I know! Who makes their own english muffins? Apparently I do! I had several reasons for wanting to make my own muffins. First, they're expensive.... at least when you eat as many of them as we do. Second, I'm all about trying new things and figuring out how to make them from scratch. And finally (and most importantly) Geoff and I had planned to have eggs benedict for dinner, and he forgot to buy english muffins in his afternoon jaunt to the corner store. So really, there was no other option.
The result? I'm so glad I tried it! They worked perfectly for our eggs benedict, and were even delicious just slathered in butter. Although the recipe is a little time consuming (it takes about 3 hours, start to finish) it's mostly hands off, and really easy. Geoff has decided that I should make a batch every friday night, so we can eat them all weekend. The biscuit cutter I used was a little small (the muffins are only 2 1/2 inches in diameter or so) so next time I would use a bigger cutter. I got 12 muffins out of the recipe (again, due to my small-ish cutter) but I think they would be perfectly sized with a yield of 8. I also cooked all of them at the same time on the griddle, which made things easy. Happy breakfasting!
1 tsp active dry yeast
1 Tbsp sugar
1/2 cup milk
2 Tbsp butter
3 cups flour, divided
3/4 tsp salt
1/4 cup cornmeal
In a small bowl, combine the yeast, sugar and 1/2 cup of warm water. Stir to dissolve the sugar and yeast. Let sit about 5 minutes or until foamy on top. While the yeast/sugar mixture is resting, combine 1.5 cups of the flour and salt in a large bowl. Stir well to evenly distribute the salt. In a second small bowl, combine the milk and butter. Microwave the milk/butter for 30 seconds, stir and microwave again for 30 seconds. Stir the butter until it melts into the warm milk. Pour the yeast mixture and the milk mixture into the flour. Stir until it has combined into a pasty mix. Adding 1/4 cup at a time, stir in more flour until the dough forms a soft, slightly sticky ball that pulls away from the bowl. I added about 3/4 cup to get it to this point.
Sprinkle a little bit of flour onto a clean countertop and coat your hands in flour. Dump the soft ball of dough out of the bowl and knead it for about 5 minutes. Add as little flour as possible to the countertop while kneading. Adding too much flour will yield tough muffins. Shape the dough into a ball and place it in a bowl that has been coated in non-stick spray. Lightly spray the top of the dough and cover with plastic wrap. Let rise until double in size (about 45 min - 1 hr). Punch the dough down, shape it into another ball, cover the bowl/dough and let rise a second time (45 min - 1 hr or until double).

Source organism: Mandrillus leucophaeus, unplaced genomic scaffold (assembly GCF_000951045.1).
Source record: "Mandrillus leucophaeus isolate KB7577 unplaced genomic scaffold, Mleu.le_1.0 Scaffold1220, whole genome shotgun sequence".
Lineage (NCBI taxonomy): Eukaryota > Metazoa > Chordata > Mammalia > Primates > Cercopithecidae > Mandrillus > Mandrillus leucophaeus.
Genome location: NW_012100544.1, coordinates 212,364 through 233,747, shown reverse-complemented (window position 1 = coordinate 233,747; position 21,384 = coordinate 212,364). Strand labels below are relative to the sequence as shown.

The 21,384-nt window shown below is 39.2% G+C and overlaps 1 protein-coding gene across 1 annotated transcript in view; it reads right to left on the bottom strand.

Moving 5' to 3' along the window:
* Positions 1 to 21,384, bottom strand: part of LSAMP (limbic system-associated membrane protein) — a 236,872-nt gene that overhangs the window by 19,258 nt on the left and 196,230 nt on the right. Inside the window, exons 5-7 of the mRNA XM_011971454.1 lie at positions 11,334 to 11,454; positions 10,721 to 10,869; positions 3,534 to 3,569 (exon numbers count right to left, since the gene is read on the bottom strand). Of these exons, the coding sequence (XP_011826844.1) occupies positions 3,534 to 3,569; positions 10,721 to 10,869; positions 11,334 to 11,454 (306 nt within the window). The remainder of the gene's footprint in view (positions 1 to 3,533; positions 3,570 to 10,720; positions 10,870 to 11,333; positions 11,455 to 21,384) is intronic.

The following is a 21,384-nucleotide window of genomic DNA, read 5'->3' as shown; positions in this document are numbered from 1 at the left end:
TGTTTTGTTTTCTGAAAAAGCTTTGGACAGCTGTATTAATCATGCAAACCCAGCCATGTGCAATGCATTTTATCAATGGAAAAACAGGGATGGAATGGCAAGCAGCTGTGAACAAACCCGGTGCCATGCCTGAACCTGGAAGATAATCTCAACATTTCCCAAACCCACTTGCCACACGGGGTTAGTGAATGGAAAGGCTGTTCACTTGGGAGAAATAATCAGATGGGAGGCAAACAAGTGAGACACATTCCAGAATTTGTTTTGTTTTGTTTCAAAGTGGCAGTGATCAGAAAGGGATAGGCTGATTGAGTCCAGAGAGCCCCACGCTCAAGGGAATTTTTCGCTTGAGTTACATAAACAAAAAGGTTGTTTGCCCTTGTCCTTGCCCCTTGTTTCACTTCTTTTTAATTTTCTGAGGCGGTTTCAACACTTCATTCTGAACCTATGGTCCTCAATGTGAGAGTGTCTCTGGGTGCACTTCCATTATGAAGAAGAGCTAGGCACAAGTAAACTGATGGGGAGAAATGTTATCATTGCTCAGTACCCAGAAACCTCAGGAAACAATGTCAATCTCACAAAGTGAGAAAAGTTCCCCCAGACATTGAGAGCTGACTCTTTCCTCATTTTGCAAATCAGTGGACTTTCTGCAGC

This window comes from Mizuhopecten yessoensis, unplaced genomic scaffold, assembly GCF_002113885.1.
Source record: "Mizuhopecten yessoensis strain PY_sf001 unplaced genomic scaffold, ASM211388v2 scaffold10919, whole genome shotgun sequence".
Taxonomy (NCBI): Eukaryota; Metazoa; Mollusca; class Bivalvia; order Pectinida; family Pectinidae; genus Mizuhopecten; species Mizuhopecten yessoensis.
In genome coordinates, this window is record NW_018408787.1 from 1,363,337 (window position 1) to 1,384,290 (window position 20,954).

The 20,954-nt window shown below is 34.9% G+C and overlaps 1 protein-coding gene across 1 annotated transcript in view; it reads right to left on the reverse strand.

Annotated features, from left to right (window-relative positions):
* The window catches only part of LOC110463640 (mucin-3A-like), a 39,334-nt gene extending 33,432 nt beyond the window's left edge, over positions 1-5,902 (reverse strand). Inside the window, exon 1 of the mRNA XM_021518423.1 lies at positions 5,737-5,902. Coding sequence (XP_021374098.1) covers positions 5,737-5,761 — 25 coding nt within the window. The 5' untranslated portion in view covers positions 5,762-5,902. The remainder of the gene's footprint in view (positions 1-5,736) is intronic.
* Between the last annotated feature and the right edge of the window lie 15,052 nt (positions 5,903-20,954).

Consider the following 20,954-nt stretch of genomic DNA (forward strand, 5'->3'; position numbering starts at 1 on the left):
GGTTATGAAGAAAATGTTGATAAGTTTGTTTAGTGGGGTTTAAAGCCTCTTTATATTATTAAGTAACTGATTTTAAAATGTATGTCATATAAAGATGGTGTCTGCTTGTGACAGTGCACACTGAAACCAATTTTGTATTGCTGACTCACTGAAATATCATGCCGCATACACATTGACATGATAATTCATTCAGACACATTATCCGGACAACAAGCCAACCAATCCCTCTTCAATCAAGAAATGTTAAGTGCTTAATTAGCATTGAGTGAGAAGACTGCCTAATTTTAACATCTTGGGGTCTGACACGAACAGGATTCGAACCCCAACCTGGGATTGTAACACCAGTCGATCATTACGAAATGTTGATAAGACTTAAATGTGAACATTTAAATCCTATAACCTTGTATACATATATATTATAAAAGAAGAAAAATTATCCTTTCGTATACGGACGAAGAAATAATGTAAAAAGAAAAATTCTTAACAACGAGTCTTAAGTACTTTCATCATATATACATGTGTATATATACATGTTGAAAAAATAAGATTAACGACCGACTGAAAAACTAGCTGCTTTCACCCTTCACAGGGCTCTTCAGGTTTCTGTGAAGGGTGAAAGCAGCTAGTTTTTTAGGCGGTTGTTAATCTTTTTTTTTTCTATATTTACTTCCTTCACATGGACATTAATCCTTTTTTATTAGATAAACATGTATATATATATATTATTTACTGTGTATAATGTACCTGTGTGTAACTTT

Punch down the dough again and turn it out onto a well floured countertop. Using a rolling pin, lightly roll the dough until it is about 3/4 inch thick. Using a cookie cutter, biscuit cutter, opened (and cleaned) can, or a large round glass, cut the dough into circles. When you can't cut out any more circles, gently ball the remaining dough, roll again and cut more. It gets more difficult to ball and roll out each time so fit as many circles in the dough as possible before balling it up again. Place the cut dough circles onto a sheet pan that has been liberally covered in cornmeal. Sprinkle more cornmeal on top of the muffins. Cover loosely with a damp towel and let rise, once more, until double in size (another 45 minutes).
Heat a large skillet over medium-low heat. Spray the pan with non-stick spray. Carefully transfer the fluffy, risen muffins to the hot skillet with a spatula. Cook the muffins, in batches, in the skillet until they are golden brown and crispy on each side. Make sure to keep the heat low so that the outside browns slowly, allowing time for the inside to "bake." I cooked mine for about 7 minutes on each side but this will vary from stove top to stove top. Let the muffins cool on a wire rack before attempting to slice open. Toast the split muffins in a toaster, slather with butter and jam then ooze with happiness!
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